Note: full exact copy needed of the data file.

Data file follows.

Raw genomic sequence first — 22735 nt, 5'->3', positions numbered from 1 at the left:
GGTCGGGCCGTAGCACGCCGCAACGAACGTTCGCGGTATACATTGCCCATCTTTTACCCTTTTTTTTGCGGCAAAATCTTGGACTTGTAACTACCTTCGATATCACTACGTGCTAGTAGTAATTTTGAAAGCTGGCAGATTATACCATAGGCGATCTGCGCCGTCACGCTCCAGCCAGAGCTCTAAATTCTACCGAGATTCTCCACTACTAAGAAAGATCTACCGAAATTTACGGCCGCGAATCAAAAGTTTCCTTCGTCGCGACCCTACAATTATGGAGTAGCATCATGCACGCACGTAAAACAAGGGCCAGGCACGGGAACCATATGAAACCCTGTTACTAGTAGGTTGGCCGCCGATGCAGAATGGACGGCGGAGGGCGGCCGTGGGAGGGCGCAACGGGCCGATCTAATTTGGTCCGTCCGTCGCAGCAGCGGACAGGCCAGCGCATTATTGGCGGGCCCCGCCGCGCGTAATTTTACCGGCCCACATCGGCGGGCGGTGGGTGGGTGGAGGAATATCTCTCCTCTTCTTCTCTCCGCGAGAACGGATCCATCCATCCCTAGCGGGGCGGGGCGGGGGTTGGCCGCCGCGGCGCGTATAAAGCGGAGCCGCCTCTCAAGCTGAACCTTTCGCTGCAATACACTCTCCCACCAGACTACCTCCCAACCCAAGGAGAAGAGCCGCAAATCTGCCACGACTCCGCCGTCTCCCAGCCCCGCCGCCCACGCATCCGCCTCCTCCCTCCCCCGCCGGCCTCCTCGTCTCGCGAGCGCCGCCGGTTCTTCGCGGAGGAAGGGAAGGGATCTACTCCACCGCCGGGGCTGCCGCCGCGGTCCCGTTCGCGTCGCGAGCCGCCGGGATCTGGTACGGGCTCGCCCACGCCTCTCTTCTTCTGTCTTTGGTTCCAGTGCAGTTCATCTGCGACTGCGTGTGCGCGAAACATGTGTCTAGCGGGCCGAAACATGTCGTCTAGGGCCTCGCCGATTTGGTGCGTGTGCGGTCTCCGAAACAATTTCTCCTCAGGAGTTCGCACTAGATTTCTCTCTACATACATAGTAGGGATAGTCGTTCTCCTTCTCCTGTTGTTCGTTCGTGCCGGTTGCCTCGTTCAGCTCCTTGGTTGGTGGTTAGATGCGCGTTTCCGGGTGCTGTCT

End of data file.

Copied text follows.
Raw genomic sequence first — 22735 nt, 5'->3', positions numbered from 1 at the left:
GGTCGGGCCGTAGCACGCCGCAACGAACGTTCGCGGTATACATTGCCCATCTTTTACCCTTTTTTTTGCGGCAAAATCTTGGACTTGTAACTACCTTCGATATCACTACGTGCTAGTAGTAATTTTGAAAGCTGGCAGATTATACCATAGGCGATCTGCGCCGTCACGCTCCAGCCAGAGCTCTAAATTCTACCGAGATTCTCCACTACTAAGAAAGATCTACCGAAATTTACGGCCGCGAATCAAAAGTTTCCTTCGTCGCGACCCTACAATTATGGAGTAGCATCATGCACGCACGTAAAACAAGGGCCAGGCACGGGAACCATATGAAACCCTGTTACTAGTAGGTTGGCCGCCGATGCAGAATGGACGGCGGAGGGCGGCCGTGGGAGGGCGCAACGGGCCGATCTAATTTGGTCCGTCCGTCGCAGCAGCGGACAGGCCAGCGCATTATTGGCGGGCCCCGCCGCGCGTAATTTTACCGGCCCACATCGGCGGGCGGTGGGTGGGTGGAGGAATATCTCTCCTCTTCTTCTCTCCGCGAGAACGGATCCATCCATCCCTAGCGGGGCGGGGCGGGGGTTGGCCGCCGCGGCGCGTATAAAGCGGAGCCGCCTCTCAAGCTGAACCTTTCGCTGCAATACACTCTCCCACCAGACTACCTCCCAACCCAAGGAGAAGAGCCGCAAATCTGCCACGACTCCGCCGTCTCCCAGCCCCGCCGCCCACGCATCCGCCTCCTCCCTCCCCCGCCGGCCTCCTCGTCTCGCGAGCGCCGCCGGTTCTTCGCGGAGGAAGGGAAGGGATCTACTCCACCGCCGGGGCTGCCGCCGCGGTCCCGTTCGCGTCGCGAGCCGCCGGGATCTGGTACGGGCTCGCCCACGCCTCTCTTCTTCTGTCTTTGGTTCCAGTGCAGTTCATCTGCGACTGCGTGTGCGCGAAACATGTGTCTAGCGGGCCGAAACATGTCGTCTAGGGCCTCGCCGATTTGGTGCGTGTGCGGTCTCCGAAACAATTTCTCCTCAGGAGTTCGCACTAGATTTCTCTCTACATACATAGTAGGGATAGTCGTTCTCCTTCTCCTGTTGTTCGTTCGTGCCGGTTGCCTCGTTCAGCTCCTTGGTTGGTGGTTAGATGCGCGTTTCCGGGTGCTGTCT